One of the most difficult aspects of the budgeting process for any financial institution is for management to decide the optimal trade-off between expediency and accuracy. This is most evident when choosing how to plan balance sheet items and their net interest margin.

“Expediency” and the Average Balance-Average Rate Approach

If management decides to go the “expedient way,” the institution will choose an “average balance-average rate approach,” in which budget inputs are based on where the department manager believes their volumes and rates will be with no regard to what current volumes (and their runoffs) have on their position.

“Accuracy” and the Cash Flow Approach

If management decides to use a more “accurate” approach, they will use a “cash flow” method, where the current balance sheet position runs off over the budgeting time horizon based on the account’s characteristics. A variation of this method is to download results from an Asset/Liability system, and although very accurate, this method also has its challenges.

Why Traditional Approaches Fail:
Shortcomings of traditional approaches to projections

There are numerous approaches that institutions have traditionally employed to produce net interest income/margin and balance sheet projections for the annual plan or periodic forecast. These approaches include:

  • Planning for volumes only, not pricing or rate changes – This method omits any realistic margin calculations.
  • Using the ALM forecast generated for the consolidated institution – Not typically calculated at the individual business unit level, therefore this method does not show a realistic view of individual unit contributions to budget results.
  • Leveraging an ALM projection and allocate the margin to the associated units within the organization – Although a more accurate indication of the business unit, the allocation methodology can be difficult and lend itself to misleading results.
  • Planning at the profit center level with ‘simple rate times balance’ math – This common methodology lends little accuracy in the resulting margin calculation.

Why Institutions Choose Collaborative Cash Flow Margin Planning:
Benefits of cash flow planning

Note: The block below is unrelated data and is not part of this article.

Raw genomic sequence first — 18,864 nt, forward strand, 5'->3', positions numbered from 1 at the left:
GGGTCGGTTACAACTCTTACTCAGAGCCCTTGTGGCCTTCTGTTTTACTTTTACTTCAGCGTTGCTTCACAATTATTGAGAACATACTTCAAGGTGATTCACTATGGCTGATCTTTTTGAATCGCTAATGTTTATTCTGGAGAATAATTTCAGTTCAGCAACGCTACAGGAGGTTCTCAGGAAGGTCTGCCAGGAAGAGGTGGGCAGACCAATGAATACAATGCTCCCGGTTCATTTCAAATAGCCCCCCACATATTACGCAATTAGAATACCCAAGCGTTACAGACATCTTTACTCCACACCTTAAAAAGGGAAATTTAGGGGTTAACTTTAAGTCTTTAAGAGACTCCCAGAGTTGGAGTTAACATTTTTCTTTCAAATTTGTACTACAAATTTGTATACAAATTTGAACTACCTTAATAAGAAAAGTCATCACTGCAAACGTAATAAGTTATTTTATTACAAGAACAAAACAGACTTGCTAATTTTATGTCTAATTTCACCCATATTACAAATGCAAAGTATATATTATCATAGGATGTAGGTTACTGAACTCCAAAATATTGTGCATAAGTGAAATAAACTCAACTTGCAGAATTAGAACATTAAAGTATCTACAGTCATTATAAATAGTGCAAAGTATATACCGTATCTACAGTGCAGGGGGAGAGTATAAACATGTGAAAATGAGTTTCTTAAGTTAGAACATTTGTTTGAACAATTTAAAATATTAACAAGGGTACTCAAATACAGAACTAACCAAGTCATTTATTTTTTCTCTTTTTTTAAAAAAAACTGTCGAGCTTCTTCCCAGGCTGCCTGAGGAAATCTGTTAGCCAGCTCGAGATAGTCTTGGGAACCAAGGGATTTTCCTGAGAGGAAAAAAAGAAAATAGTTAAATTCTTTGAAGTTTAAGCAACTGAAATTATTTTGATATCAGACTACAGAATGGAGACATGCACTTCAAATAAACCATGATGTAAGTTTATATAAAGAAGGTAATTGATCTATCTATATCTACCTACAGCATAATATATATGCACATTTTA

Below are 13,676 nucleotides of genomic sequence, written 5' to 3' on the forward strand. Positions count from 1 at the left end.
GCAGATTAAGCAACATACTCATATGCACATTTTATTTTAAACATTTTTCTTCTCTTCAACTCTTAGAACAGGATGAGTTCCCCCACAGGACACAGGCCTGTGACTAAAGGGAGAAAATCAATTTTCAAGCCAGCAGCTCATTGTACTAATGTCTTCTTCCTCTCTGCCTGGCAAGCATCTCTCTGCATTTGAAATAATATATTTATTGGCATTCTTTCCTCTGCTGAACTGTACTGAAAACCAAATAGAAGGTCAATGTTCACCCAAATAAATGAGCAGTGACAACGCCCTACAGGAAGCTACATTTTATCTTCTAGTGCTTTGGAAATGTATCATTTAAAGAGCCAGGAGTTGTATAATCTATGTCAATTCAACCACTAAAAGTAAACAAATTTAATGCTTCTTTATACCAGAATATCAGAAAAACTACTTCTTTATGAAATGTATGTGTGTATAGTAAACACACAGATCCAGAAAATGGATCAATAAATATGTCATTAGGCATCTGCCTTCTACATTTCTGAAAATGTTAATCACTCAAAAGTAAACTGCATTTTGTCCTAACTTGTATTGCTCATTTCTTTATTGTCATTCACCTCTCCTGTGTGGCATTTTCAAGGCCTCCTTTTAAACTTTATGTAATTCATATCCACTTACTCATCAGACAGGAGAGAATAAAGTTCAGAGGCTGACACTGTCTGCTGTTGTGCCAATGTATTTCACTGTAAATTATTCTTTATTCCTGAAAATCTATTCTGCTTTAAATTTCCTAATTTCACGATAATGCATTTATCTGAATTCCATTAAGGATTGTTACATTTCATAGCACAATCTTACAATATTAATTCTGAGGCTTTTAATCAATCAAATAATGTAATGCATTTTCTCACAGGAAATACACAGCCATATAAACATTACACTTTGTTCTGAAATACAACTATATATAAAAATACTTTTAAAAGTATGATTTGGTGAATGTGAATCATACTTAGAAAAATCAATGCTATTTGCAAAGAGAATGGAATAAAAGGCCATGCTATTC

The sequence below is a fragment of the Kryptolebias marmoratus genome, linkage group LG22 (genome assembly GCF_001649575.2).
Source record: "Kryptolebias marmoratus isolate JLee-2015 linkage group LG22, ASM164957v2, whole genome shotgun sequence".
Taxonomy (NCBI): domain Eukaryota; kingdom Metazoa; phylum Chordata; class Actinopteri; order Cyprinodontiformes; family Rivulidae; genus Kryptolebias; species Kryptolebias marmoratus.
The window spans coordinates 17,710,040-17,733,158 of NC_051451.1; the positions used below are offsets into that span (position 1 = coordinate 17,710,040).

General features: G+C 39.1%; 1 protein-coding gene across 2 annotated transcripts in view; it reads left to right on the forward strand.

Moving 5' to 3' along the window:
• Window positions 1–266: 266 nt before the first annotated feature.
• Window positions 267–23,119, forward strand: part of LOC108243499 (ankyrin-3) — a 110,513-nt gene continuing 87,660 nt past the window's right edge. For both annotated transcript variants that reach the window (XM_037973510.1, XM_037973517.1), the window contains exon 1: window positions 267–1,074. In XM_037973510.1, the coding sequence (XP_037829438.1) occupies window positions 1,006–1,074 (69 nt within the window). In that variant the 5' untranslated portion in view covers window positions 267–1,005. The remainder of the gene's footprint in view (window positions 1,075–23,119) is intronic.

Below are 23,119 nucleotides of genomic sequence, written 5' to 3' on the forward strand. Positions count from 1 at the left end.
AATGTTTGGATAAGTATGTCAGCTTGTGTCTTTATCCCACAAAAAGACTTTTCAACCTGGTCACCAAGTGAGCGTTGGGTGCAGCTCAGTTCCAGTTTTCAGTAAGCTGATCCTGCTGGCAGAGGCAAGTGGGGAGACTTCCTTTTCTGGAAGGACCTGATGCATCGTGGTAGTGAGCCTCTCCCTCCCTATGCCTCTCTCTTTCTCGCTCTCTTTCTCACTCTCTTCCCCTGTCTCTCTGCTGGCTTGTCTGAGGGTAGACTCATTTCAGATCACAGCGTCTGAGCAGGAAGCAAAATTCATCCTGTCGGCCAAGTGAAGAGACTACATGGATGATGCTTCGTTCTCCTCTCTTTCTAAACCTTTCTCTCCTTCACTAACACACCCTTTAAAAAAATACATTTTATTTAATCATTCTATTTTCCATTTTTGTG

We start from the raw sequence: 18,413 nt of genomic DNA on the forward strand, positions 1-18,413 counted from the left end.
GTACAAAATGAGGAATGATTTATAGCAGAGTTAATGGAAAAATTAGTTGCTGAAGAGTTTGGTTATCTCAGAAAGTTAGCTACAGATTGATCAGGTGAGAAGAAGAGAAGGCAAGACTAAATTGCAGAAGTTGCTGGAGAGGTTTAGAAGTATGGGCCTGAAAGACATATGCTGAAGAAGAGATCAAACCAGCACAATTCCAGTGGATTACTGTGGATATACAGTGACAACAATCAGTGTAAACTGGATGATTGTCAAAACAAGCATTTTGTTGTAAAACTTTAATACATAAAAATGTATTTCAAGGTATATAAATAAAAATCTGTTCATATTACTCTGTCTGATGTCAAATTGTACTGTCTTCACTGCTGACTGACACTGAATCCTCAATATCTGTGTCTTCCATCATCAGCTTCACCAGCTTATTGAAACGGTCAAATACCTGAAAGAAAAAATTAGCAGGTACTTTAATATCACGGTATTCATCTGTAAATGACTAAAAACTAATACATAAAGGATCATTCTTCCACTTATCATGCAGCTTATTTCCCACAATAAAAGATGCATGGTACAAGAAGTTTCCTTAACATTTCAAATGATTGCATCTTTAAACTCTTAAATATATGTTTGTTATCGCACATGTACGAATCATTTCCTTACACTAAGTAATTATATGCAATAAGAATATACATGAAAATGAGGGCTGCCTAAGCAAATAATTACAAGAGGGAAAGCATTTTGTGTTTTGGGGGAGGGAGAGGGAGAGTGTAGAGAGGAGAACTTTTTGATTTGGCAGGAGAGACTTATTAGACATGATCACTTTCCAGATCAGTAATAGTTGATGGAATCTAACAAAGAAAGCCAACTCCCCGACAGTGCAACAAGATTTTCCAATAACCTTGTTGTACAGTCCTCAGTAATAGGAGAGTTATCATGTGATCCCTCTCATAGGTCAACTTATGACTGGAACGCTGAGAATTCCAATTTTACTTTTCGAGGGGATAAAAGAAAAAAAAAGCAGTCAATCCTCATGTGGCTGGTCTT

Collaborative cash flow margin planning (CCFMP) is a marriage between ALM and traditional financial planning approaches. More and more institutions are turning to this approach because of its many benefits, including:

  • Greater precision with regard to balances, net interest income and margin projections
  • Increased accountability – line of business stakeholders own the plan
  • Provides better focus on incremental new business – both volume and spread
  • Inclusion of forward-rate funds transfer pricing, so that business units can plan the margin contribution through time
  • Stronger modeling capabilities such as the ability to process meaningful “what if” scenarios
  • Greater insight into balance sheet and margin performance


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Critical Steps to Successful Cash Flow Planning

Instead of modeling one enterprise balance sheet as ALM typically does, CCFMP creates tens, hundreds, or even thousands of planning unit balance sheets – each reflective of the product mix, pricing and other nuances of the local markets they serve. With the incorporation of forward funds transfer pricing (FTP), CCFMP is positioned to include economic capital allocations, service transfer costs and other features that allow each planning unit to be measured on a risk-adjusted return basis. Using CCFMP, organizational profitability can be merged with the planning process, thereby applying a consistent view of the business regardless of whether it is forward or backward looking. The absence of forward rate FTP and a cash-flow based planning methodology suchas  CCFMP negates any ability to merge these views.

three critical steps for cash flow planning

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3 critical steps to successful cash flow planning